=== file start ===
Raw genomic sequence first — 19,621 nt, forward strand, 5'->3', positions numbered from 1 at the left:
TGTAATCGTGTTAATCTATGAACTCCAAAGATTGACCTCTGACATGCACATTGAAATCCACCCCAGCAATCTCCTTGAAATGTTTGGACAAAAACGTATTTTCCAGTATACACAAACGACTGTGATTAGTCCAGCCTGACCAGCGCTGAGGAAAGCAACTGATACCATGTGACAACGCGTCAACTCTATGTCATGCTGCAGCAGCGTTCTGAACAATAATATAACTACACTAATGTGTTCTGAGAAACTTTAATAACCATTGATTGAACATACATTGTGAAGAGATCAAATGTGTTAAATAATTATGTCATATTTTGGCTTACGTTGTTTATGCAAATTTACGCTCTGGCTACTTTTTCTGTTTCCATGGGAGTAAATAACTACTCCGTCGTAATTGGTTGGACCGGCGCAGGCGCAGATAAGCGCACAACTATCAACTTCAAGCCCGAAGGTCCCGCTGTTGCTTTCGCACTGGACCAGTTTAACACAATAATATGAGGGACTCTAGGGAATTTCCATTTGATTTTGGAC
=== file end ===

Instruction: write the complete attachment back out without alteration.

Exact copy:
Raw genomic sequence first — 19,621 nt, forward strand, 5'->3', positions numbered from 1 at the left:
TGTAATCGTGTTAATCTATGAACTCCAAAGATTGACCTCTGACATGCACATTGAAATCCACCCCAGCAATCTCCTTGAAATGTTTGGACAAAAACGTATTTTCCAGTATACACAAACGACTGTGATTAGTCCAGCCTGACCAGCGCTGAGGAAAGCAACTGATACCATGTGACAACGCGTCAACTCTATGTCATGCTGCAGCAGCGTTCTGAACAATAATATAACTACACTAATGTGTTCTGAGAAACTTTAATAACCATTGATTGAACATACATTGTGAAGAGATCAAATGTGTTAAATAATTATGTCATATTTTGGCTTACGTTGTTTATGCAAATTTACGCTCTGGCTACTTTTTCTGTTTCCATGGGAGTAAATAACTACTCCGTCGTAATTGGTTGGACCGGCGCAGGCGCAGATAAGCGCACAACTATCAACTTCAAGCCCGAAGGTCCCGCTGTTGCTTTCGCACTGGACCAGTTTAACACAATAATATGAGGGACTCTAGGGAATTTCCATTTGATTTTGGAC